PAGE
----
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Department Library

2020

Nicolas Ducharme (Senior Thesis, April 2020, Advisor: Benjamin Frandsen )

Abstract

Dilute magnetic semiconductors (DMSs) are of interest to physicists and materials scientists due to their potential applications in spintronics and quantum computing. The research I will present is not directly aimed at spintronic or quantum computing applications. Rather, it is aimed at understanding the detailed atomic and magnetic structure of DMSs, which will enable a more fundamental understanding of their properties and facilitate future applications. Two DMSs, Li(Zn,Mn)As and (Ba,K)(Zn,Mn)2As2 were investigated experimentally, with the data analyzed via pair distribution function (PDF) analysis of x-ray and neutron scattering data. Li(Zn,Mn)As was found to lack local structural deviations and possesses only weak magnetic order, while (Ba,K)(Zn,Mn)2As2 was found to have significant local structural deviations and possess more robust magnetic order. These findings suggest that useful magnetic correlations may be connected to local structural deviations. Keywords: dilute magnetic semiconductor; local structure; magnetic correlations; short-range magnetic order; spintronics

Jake Hughes (Capstone, August 2020, Advisor: Benjamin Frandsen )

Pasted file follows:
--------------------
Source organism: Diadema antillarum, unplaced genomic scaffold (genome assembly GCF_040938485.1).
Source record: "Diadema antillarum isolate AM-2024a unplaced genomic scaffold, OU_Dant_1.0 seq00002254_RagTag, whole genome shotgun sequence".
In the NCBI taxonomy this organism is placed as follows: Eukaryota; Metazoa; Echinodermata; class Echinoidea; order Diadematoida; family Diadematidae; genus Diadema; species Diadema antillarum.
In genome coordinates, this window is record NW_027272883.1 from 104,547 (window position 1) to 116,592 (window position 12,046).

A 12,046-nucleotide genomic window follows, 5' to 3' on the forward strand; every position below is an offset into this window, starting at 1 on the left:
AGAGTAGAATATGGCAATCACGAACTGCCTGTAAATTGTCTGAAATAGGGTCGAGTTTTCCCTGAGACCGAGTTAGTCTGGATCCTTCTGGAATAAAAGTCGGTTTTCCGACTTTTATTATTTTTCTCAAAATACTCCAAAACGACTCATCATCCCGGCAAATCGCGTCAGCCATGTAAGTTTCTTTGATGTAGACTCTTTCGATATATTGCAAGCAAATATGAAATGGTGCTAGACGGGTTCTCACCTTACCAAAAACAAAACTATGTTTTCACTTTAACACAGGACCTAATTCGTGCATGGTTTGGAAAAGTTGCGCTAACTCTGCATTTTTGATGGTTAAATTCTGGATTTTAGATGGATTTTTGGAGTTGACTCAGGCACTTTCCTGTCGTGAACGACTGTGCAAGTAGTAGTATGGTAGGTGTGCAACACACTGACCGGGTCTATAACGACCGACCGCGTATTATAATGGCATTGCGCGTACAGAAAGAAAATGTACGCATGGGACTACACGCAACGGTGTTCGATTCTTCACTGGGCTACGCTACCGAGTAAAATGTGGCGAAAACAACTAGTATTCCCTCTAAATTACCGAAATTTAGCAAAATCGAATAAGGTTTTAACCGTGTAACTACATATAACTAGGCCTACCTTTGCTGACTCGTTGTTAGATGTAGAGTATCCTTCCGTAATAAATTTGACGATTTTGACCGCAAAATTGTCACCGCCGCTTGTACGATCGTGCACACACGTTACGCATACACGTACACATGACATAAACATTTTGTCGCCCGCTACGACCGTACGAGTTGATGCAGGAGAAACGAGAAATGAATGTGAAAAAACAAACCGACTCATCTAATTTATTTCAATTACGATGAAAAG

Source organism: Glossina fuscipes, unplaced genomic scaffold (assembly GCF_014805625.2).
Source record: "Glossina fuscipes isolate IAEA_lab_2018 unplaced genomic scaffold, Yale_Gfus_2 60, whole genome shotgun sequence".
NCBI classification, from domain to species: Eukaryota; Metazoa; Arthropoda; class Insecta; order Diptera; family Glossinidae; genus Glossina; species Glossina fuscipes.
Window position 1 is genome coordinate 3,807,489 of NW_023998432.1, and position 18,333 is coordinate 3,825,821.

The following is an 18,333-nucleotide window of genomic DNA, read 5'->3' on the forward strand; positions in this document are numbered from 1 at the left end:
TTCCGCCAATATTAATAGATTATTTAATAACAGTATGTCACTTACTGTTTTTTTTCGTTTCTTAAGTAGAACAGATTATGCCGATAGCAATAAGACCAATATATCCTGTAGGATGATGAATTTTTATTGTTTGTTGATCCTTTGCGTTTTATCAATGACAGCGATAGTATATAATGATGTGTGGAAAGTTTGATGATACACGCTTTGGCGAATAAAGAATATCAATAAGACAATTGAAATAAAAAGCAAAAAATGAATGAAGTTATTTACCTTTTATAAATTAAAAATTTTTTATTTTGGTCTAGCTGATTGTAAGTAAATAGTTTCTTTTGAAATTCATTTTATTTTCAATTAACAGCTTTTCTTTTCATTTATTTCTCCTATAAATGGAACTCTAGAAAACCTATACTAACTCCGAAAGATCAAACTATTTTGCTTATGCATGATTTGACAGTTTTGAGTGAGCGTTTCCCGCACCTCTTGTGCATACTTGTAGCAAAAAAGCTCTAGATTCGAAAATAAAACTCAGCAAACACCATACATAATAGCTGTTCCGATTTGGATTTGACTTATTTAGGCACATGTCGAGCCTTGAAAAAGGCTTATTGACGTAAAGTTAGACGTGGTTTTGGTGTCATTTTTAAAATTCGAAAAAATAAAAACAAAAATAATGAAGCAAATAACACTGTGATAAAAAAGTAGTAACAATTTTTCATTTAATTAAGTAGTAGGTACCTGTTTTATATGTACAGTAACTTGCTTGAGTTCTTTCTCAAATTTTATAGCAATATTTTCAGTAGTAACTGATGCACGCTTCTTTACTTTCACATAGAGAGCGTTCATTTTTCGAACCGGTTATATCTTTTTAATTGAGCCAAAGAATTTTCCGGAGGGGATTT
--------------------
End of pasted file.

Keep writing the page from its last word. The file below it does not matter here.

Abstract

The properties of materials are strongly dependent on the crystal structure of the material. The atomic pair distribution function (PDF) method is a powerful method for investigating the structure of materials on length scales of several unit cells. Determining the positions of atoms within the unit cell is crucial to gaining an understanding of the overall structure of the material, but traditional methods of refining a model against experimental PDF data to determine atomic positions can be time intensive and possibly unreliable. We have taken a new approach to traditional PDF modeling using symmetry mode analysis enabled by the ISODISTORT program. Instead of using conventional Cartesian coordinates as fitting parameters, we fit symmetry mode amplitudes to try to reproduce simulated data and determine which distortion modes are active in each structure. This approach may lead to more effective modeling of experimental data and more accurate determinations of crystal structure.